And may he better die, and better live! (Dies.
Frank. 'Tis done: and I am in! once past our

height,
We scorn the deep'st abyss. This follows now,
To heal her wounds, by dressing of the weapon.
Arms, thighs, hands, any place; we must not fail

(Wounds himself. Light scratches, giving such deep ones: the best I can To bind myself to this tree. Now's the storm, Which, if blown o'er, many fair days may follow,

[Binds himself to a tree; the Dog ties hiin

behind, and exit. I This follows now,

To heal her wounds by dressing of the weapon.] The allusion to this silly superstition is vilely out of place, and shows Frank to be (what indeed the whole of his previous conduct confirms) a brutal, unfeeling villain.---GIFFORD.

So, so! I'm fast; I did not think I could
Have done so well behind me. How prosperous and"
Effectual mischief sometimes is !

-Aloud.]-Help! help! Murder, murder, murder!

Enter CARTER and Old THORNEY,
Car. Ha! whom tolls the bell for?
Frank. Oh,

oh!
Thor. Ah me!
The cause appears too soon; my child, my son,
Car. Susan, girl, child! not speak to thy father!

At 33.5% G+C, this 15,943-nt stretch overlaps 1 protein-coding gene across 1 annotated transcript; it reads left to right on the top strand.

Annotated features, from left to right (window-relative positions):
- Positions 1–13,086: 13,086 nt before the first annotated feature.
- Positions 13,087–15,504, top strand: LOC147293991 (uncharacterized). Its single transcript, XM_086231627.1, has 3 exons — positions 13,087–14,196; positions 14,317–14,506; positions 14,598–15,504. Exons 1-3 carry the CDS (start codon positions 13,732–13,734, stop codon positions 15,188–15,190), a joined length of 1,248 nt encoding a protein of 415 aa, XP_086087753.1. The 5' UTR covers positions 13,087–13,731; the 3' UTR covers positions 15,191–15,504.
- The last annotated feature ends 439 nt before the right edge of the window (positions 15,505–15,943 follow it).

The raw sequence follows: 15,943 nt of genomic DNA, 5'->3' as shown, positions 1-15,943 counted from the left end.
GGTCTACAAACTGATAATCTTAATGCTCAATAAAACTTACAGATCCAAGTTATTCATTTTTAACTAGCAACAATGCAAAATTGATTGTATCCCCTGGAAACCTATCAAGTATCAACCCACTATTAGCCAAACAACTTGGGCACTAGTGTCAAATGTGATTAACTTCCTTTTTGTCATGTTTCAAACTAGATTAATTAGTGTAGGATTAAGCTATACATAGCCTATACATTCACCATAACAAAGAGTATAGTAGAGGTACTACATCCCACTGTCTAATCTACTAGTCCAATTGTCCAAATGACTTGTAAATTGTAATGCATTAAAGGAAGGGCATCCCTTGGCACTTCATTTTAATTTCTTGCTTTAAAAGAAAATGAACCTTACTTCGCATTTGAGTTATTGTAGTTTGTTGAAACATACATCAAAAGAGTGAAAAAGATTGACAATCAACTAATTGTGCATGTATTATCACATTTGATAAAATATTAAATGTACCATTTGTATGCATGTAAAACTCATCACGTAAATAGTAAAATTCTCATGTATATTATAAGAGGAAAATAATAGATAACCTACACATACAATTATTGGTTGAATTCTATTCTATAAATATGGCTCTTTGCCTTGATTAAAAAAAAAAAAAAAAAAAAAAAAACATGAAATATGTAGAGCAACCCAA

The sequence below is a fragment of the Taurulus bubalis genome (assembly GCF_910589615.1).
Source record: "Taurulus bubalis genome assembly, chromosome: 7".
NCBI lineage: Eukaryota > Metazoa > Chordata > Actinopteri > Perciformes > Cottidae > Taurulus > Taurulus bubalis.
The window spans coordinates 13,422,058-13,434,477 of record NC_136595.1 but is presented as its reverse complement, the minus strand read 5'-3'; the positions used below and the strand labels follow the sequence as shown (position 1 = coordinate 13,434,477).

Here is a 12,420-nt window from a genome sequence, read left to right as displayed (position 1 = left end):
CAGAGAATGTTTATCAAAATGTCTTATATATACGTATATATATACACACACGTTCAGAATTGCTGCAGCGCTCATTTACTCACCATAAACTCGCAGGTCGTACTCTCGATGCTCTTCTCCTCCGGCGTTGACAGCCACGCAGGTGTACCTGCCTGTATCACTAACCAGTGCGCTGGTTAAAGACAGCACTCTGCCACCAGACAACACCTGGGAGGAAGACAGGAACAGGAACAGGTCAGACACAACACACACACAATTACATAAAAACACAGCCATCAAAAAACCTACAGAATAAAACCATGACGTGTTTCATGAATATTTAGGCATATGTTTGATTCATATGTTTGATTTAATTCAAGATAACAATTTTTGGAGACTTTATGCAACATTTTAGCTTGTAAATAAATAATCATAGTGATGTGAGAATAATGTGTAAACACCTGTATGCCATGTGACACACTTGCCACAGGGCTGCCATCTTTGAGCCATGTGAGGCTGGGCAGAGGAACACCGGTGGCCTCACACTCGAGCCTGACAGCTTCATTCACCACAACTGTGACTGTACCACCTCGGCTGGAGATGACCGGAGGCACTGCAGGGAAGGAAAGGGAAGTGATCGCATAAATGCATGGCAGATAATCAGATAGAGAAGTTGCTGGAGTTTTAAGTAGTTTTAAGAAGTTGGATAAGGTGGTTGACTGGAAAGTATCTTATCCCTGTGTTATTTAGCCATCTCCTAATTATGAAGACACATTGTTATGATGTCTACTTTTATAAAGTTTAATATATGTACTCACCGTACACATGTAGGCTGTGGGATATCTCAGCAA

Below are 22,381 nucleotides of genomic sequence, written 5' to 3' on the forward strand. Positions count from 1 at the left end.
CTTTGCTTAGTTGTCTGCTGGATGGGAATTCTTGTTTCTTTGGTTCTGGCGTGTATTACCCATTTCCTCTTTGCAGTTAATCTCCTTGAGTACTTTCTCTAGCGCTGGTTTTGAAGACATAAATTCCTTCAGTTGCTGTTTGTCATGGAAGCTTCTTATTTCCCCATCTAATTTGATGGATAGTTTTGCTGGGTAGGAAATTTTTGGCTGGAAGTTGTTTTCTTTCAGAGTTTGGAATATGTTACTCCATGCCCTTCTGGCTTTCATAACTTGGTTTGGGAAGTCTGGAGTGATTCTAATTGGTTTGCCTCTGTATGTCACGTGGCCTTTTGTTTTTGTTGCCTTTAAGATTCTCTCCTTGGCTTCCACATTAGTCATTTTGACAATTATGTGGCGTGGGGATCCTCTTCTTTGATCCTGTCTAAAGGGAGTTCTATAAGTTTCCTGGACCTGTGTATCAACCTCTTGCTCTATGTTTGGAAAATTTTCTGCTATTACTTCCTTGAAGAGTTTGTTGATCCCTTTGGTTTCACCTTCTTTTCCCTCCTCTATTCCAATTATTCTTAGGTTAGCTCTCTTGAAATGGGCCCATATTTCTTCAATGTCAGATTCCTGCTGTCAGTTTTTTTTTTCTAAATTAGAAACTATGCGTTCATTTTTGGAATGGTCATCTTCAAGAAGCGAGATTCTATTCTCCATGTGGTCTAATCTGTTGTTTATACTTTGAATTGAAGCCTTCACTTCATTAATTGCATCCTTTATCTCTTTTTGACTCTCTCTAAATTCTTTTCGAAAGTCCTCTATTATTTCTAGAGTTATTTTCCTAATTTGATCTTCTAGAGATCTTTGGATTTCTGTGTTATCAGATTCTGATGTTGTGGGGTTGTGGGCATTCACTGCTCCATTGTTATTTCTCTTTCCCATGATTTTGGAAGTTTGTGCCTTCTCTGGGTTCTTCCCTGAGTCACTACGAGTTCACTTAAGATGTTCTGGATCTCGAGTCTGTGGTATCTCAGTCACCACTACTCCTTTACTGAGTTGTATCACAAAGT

ha! Frank. Oh lend me some assistance to o'ertake This hapless woman.

Thor. Let's o'ertake the murderers. Speak while thou canst, anon may be too late; I fear thou hast death's mark upon thee too. Frank. I know them both; yet such an oath is

pass'd, As pulls damnation up if it be broke ; I dare not name 'em : think what forced men do. Thor. Keep oath with murderers ! that were a

conscience
To hold the Devil in.

Frank. Nay, sir, I can describe 'em,
Shall show them as familiar as their names;
The taller of the two at this time wears
His satin doublet white, but crimson lined;
Hose of black satin, cloak of scarlet-

Thor. Warbeck,
Warbeck 5-do you list to this, sir ?

Car. Yes, yes, I listen you; here's nothing to be heard.

Frank. The other's cloak' branch'd velvet, black; velvet lined his suit.

1 The other's cloak branch'd velvet,] i. e. with tufts, or tassels, dependent from the shoulders; somewhat like the gowns worn at present by vergers, beadles, &c.---Gifford,

VOL. !I.--17

Thor. I have them already ; Somerton, Somerton ! Binal revenge, all this. Come, sir, the first work Is to pursue the murderers, when we have Remov'd these mangled bodies hence. Car. Sir, take that carcass' there, and give me